The month of December sees the shortest day in the northern hemisphere and, as the daylight hours slowly start to get longer, is seen as a time of renewal. This is why many people view it as a positive month, even in the depths of midwinter. Certainly, there were plenty of good news stories in December to celebrate. Here are our Top 10.
Some scientists have long suspected that stuttering may be connected to genetics. This is because the speech impediment tends to run in families. In December a research team from the Vanderbilt University Medical Center in the US published their findings that proved such a genetic link. It’s hoped the discovery will help stutterers to understand their condition better and help develop new ways of handling it.
Although extolling the medicinal virtues of cannabidiol, or CBD, is illegal in certain territories when being marketed, many people buy it for what they perceive to be beneficial health outcomes. Now a recently published paper in the Journal of Cannabis Research has suggested that there may be certain positive effects from the substance when given to people with autism. The research was undertaken by a team in Turkey and is expected to now be peer-reviewed by others working in this field. Furthermore, another recent global study involving 3,000 participants also suggested CBD could help with pain relief and anxiety.
CBD oil may benefit those with autism or anxiety shutterstock/Creativan
An innovator in the field of recycling lithium-ion batteries, Li-cycle has announced a large expansion of its New York plant. Lithium-ion batteries reduce the need for single-use ones since they can be recharged but they can also be hard to reprocess after the end of their working lives. Li-cycle has pioneered new technology to make it possible to reuse lithium-ion batteries in portable devices and electrical vehicles. According to Reuters, it now plans to open a new reprocessing facility in Canada, along with another in Arizona.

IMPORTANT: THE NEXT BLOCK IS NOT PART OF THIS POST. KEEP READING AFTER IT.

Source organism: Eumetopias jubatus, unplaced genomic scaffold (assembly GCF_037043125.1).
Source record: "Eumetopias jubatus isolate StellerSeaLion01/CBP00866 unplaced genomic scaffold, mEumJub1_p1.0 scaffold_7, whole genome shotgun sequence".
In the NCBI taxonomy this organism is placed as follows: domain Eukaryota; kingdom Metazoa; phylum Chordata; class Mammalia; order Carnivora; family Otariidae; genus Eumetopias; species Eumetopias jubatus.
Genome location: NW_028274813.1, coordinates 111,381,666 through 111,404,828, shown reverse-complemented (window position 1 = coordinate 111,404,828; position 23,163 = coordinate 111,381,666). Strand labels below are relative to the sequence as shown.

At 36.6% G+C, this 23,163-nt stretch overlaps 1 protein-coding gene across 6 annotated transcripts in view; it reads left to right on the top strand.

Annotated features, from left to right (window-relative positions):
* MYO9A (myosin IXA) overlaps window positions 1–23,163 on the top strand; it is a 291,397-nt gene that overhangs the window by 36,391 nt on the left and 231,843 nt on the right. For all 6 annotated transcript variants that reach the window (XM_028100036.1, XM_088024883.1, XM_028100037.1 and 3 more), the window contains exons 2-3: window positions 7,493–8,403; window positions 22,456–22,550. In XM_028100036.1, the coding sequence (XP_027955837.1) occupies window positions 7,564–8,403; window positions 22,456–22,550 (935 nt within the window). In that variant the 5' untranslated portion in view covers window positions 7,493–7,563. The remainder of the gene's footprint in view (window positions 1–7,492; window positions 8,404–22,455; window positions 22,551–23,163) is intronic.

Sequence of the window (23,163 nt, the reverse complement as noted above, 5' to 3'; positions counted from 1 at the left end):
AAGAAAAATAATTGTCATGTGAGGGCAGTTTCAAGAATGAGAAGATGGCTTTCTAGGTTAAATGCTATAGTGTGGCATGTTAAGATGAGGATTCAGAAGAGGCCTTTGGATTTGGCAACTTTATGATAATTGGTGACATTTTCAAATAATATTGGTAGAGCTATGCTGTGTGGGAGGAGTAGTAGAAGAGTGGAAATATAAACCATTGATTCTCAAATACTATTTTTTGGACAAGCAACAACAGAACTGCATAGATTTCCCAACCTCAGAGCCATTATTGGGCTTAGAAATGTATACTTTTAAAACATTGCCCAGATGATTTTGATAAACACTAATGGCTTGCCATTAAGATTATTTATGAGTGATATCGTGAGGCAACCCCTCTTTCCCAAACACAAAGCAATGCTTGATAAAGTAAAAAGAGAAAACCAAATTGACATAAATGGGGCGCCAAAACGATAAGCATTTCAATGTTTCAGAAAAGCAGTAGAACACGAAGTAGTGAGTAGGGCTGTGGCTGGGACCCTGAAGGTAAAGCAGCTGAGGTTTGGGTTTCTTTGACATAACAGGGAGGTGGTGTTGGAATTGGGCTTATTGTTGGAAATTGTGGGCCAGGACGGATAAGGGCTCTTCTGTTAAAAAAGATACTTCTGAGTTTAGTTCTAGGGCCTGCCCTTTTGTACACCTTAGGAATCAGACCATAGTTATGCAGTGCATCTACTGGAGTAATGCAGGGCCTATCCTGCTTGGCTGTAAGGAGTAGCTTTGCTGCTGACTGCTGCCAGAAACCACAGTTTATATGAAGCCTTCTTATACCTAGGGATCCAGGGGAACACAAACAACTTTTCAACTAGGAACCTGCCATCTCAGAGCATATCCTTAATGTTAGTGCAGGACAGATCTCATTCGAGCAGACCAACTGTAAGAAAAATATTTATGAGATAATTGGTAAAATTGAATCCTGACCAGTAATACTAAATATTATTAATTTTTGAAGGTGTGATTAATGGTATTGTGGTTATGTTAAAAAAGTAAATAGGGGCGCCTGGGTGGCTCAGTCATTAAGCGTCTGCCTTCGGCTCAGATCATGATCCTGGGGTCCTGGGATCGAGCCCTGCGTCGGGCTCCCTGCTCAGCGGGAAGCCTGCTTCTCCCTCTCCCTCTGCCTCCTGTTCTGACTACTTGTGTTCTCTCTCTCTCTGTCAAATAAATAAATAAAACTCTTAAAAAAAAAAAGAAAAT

A report in El Pais stated that people with multiple myeloma will be offered new hope thanks to a new treatment, known as ARI-0002h. The therapy is suitable for people with cancers in their bone marrow. According to the report, the treatment was completely successful in 18 cases and led to full remission. What's more, it’s cheaper than current therapies. The method takes T-cells from patients' immune systems and modifies them to make them more effective in dealing with the cancer. It was developed at Barcelona’s Hospital Clínic.
According to a report in News Medical, pregnant women who suffer from nausea and vomiting – often referred to as morning sickness – can benefit from probiotics. A US study into probiotics and mothers-to-be showed that the healthy bacteria found in foods like yoghurt, kimchi and sauerkraut help pregnant women to protect their gut health while their body changes as a result of being pregnant. Participants in the study were given a probiotic capsule twice-daily, rather than adjusting their diet.
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Probiotics can boost gut health during pregnancy shutterstock/Tatjana Baibakova